As the business world shifts toward recovery and the concept of a new normal, agility is fast-becoming priority number one for finance teams. Here, we take a closer look at four elements of finance agility and how businesses should be thinking about them today.
There’s a lot of attention being paid to the concept of agility right now. Given the world we’re living in, that’s hardly surprising. Against a backdrop of uncertainty, agile businesses have the ability to rapidly adjust their people and processes to create more value and react quickly to changing conditions. Yet, from a finance perspective, defining what we mean by agility can be tricky.
In the previous article, we looked at five key areas for finance leaders to explore in order to guide their businesses through persistent change. Below, we dive into four specific elements of business agility, exploring finance’s role in aligning data, processes, and technology to support continuous change.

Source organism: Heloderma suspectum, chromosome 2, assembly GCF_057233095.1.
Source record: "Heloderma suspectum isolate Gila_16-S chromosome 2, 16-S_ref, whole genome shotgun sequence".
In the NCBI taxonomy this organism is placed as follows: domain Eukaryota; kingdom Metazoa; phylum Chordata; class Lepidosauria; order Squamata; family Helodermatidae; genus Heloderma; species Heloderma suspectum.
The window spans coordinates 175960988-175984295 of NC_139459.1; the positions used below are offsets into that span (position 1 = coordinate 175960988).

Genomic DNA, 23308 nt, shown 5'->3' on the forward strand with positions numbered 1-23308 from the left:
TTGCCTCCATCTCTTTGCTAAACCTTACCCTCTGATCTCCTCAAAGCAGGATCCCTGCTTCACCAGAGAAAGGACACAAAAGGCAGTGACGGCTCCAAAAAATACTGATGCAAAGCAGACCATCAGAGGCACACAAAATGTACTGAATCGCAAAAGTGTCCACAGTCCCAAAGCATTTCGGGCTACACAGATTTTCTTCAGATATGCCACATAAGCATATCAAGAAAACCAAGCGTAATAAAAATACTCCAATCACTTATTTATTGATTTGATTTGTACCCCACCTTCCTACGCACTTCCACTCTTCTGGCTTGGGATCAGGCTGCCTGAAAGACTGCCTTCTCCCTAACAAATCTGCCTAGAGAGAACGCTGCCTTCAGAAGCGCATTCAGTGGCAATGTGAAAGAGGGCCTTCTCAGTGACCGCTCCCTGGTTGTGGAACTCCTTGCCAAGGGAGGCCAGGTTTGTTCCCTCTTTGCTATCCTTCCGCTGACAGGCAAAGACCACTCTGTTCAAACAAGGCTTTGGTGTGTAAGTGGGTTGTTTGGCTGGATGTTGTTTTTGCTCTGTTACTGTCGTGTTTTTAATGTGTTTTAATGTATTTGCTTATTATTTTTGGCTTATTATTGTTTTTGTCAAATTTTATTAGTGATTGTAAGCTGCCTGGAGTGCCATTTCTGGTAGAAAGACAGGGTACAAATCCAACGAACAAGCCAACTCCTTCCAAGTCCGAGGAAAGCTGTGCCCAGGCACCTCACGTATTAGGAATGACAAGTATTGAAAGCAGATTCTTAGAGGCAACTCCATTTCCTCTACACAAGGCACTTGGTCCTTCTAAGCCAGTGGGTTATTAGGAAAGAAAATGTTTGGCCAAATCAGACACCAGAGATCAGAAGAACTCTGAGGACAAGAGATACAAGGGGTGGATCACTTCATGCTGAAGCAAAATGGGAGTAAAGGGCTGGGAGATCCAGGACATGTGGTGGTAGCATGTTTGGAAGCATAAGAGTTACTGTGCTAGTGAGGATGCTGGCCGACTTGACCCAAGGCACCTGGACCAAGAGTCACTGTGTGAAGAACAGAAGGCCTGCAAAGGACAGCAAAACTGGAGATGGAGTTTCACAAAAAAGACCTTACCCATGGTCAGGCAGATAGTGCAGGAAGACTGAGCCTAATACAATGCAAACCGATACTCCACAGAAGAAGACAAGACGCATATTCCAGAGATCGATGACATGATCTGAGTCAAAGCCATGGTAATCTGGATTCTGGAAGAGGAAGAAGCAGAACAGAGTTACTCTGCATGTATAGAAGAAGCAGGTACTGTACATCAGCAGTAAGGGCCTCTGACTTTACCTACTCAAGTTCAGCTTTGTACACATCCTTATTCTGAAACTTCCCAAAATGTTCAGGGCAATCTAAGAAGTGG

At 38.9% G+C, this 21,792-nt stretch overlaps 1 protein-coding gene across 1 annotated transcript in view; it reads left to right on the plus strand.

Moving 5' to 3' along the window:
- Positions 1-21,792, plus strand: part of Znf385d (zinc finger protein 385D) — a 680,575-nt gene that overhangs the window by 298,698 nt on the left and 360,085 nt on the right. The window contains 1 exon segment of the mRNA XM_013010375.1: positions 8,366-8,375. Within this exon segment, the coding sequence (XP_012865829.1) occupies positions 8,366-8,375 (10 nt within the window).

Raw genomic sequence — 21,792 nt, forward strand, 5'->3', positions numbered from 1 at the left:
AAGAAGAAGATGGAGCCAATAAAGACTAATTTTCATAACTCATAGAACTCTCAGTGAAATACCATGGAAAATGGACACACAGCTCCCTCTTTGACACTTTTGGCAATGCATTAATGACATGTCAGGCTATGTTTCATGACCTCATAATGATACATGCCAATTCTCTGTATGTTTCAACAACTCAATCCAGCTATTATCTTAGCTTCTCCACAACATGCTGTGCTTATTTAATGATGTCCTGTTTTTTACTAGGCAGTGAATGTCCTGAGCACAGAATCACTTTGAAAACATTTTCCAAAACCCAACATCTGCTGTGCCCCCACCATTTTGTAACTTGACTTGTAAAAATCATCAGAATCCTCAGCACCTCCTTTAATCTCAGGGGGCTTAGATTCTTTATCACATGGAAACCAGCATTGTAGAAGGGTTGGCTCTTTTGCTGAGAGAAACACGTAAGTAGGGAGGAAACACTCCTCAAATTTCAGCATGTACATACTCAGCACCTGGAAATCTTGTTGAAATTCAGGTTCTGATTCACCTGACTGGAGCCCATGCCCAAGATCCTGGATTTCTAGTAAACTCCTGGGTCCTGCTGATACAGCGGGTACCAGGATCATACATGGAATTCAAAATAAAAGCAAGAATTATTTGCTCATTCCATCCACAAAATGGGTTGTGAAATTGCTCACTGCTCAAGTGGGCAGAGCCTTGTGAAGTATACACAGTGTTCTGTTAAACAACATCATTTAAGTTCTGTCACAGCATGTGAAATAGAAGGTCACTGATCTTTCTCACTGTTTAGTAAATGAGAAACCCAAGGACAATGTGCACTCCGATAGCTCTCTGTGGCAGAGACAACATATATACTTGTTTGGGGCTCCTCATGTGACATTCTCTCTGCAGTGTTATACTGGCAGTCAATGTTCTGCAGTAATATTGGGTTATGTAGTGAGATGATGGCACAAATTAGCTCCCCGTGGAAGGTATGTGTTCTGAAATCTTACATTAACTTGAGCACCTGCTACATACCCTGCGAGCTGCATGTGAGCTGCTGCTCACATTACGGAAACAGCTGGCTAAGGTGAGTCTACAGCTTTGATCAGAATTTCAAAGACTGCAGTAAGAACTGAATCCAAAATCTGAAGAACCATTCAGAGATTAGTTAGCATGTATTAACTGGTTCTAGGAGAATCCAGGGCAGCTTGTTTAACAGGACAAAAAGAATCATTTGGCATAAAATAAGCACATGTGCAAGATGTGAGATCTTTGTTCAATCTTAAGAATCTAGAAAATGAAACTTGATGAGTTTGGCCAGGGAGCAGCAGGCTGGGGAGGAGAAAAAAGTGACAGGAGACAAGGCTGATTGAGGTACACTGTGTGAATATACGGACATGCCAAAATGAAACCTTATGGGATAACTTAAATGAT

Volatile conditions demand rapid scenario modeling to help companies respond with speed and insight to market disruption. My colleague Kinnari Desai has previously discussed best practices for financial scenario modeling, and it remains a crucial component for businesses looking to make data-driven decisions that help them grow and thrive as the world of work continues to evolve.
According to McKinsey in the article “No Longer on Autopilot: Lessons for CFOs from COVID-19,” finance leaders should be focused on three or four independent scenarios that reflect short-term and long-term revenue and cost outlooks: “Each scenario should have a perspective on the length of potential economic decline, the depth of the decline, and the ramp-up to the next normal. Among them should be a momentum case—or a do-nothing scenario—that accounts for country-specific macroeconomic outcomes and sector-specific implications but excludes the execution of any strategic initiatives or the allocation of resources toward those initiatives.”
Scenario modeling greatly improves the agility and flexibility of the planning process by providing some clarity on how the world could look against a range of potential paths. Armed with this data, FP&A leaders should be looking to inform critical decision-making with what-if analyses powered by multidimensional, driver-based modeling. Put simply, how can finance use operational metrics to understand the contextual relationship they have with financial outcomes and, ultimately, the balance sheet?